Throwing their weight around: a critical examination of faculty experiences with challenging dominant obesity discourse in post-secondary education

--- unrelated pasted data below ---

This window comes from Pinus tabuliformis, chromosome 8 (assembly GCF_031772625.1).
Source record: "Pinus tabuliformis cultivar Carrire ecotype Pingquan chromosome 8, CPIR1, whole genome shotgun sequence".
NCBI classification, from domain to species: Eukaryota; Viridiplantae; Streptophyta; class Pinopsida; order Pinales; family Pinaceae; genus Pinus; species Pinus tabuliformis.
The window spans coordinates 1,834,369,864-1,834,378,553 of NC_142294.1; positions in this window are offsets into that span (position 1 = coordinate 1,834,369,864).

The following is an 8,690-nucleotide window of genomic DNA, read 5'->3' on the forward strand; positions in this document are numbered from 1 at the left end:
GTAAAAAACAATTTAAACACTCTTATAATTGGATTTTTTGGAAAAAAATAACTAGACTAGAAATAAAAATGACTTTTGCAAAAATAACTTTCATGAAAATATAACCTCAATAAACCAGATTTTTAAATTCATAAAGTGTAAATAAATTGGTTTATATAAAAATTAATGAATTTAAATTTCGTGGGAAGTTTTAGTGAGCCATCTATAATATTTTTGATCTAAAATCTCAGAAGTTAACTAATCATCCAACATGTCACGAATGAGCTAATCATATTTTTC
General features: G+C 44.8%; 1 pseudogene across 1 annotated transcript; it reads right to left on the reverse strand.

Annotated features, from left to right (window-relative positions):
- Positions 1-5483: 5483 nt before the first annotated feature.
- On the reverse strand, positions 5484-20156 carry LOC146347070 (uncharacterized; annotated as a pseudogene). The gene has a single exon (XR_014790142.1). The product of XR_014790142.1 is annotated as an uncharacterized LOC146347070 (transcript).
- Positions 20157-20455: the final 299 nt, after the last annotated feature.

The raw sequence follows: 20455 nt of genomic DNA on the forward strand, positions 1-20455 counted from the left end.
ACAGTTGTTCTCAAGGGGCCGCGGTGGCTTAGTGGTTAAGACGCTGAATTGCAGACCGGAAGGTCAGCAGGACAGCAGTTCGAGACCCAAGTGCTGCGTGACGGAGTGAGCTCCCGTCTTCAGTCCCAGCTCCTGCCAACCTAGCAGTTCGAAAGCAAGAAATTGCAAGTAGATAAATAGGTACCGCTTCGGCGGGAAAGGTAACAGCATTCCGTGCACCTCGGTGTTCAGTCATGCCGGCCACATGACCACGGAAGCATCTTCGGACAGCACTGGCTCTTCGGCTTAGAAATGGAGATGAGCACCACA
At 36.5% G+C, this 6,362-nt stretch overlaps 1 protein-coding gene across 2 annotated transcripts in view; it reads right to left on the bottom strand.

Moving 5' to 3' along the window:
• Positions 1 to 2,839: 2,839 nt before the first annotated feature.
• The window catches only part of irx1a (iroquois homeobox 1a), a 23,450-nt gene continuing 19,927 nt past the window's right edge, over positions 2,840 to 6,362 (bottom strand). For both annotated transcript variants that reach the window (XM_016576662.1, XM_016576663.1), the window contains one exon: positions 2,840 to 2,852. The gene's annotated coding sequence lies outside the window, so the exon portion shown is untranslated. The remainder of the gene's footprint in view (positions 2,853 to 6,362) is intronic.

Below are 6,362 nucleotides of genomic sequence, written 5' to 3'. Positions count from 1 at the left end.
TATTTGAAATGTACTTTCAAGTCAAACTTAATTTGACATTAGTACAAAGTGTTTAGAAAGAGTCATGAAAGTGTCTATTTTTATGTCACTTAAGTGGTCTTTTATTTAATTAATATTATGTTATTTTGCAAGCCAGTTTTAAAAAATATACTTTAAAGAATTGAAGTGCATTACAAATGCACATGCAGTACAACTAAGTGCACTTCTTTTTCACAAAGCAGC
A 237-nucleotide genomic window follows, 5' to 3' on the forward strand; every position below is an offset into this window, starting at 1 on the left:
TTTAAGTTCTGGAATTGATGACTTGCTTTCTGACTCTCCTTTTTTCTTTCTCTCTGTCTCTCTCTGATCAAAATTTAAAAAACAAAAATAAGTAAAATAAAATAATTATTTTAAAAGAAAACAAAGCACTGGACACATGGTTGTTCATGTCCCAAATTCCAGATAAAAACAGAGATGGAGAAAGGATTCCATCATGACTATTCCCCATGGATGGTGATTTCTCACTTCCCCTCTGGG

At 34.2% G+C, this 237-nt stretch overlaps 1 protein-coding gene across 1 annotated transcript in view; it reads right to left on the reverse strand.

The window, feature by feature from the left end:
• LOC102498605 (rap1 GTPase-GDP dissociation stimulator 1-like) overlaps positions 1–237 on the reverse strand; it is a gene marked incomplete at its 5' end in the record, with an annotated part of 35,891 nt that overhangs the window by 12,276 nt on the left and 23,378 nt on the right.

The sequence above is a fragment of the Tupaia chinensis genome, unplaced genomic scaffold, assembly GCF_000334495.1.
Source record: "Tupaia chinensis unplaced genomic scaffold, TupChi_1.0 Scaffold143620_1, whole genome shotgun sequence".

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Obesity discourse is dominant in mainstream Western society, and is increasingly identified as a social category that normalizes, privileges, and praises certain bodies while stigmatizing others. Given that weight-based stigma has been shown to have harmful consequences, addressing and employing teaching strategies that address this social justice issue is, therefore, of utmost importance. This research investigates the academic experiences, philosophical perspectives, and pedagogical approaches of twenty-six post-secondary faculty members in social sciences, humanities, health sciences, behavioural sciences, and education who are known for challenging dominant obesity discourse in their teaching. Data were collected via semi-structured interviews and relevant course materials submitted by each participant (course syllabi, Power Point presentations, workshop materials, and academic papers). Qualitative data analysis and reporting techniques were employed within a critical fat studies, framework to explore the experiences, perspectives, and approaches of all participants. Analysis indicates that fat oppression within academic institutions is prevalent and that working to address this social justice issue is complex. Participants drew specific attention to how bodies are read within their university classrooms in the context of contemporary dominant obesity discourse. They highlighted how their academic careers are being influenced by size privilege and fat oppression within their post-secondary institutions. Lastly, participants shared various pedagogical approaches and teaching practices they have employed in the classroom that aimed to disrupt the reproduction, legitimization, and promotion of biomedical obesity narratives and offer alternative perspectives around fatness. This research concludes that combining critical fat studies and educational research is generative for understanding and addressing fat oppression within higher education.